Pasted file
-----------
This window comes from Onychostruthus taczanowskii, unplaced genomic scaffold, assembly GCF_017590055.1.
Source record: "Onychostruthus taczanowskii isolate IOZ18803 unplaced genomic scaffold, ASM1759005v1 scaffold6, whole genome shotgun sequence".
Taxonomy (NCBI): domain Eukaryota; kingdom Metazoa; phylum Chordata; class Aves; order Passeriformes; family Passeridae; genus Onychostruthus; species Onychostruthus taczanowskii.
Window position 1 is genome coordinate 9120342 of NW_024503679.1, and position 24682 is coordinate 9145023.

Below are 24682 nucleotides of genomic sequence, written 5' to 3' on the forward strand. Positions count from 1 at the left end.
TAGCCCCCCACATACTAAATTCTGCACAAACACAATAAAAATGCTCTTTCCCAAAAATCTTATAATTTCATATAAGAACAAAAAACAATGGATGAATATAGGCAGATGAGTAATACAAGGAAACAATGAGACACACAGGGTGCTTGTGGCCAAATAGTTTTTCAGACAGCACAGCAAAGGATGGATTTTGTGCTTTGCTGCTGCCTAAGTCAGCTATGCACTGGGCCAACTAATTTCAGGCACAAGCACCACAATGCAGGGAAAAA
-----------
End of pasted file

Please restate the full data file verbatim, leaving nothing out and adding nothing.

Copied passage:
This window comes from Onychostruthus taczanowskii, unplaced genomic scaffold, assembly GCF_017590055.1.
Source record: "Onychostruthus taczanowskii isolate IOZ18803 unplaced genomic scaffold, ASM1759005v1 scaffold6, whole genome shotgun sequence".
Taxonomy (NCBI): domain Eukaryota; kingdom Metazoa; phylum Chordata; class Aves; order Passeriformes; family Passeridae; genus Onychostruthus; species Onychostruthus taczanowskii.
Window position 1 is genome coordinate 9120342 of NW_024503679.1, and position 24682 is coordinate 9145023.

Below are 24682 nucleotides of genomic sequence, written 5' to 3' on the forward strand. Positions count from 1 at the left end.
TAGCCCCCCACATACTAAATTCTGCACAAACACAATAAAAATGCTCTTTCCCAAAAATCTTATAATTTCATATAAGAACAAAAAACAATGGATGAATATAGGCAGATGAGTAATACAAGGAAACAATGAGACACACAGGGTGCTTGTGGCCAAATAGTTTTTCAGACAGCACAGCAAAGGATGGATTTTGTGCTTTGCTGCTGCCTAAGTCAGCTATGCACTGGGCCAACTAATTTCAGGCACAAGCACCACAATGCAGGGAAAAA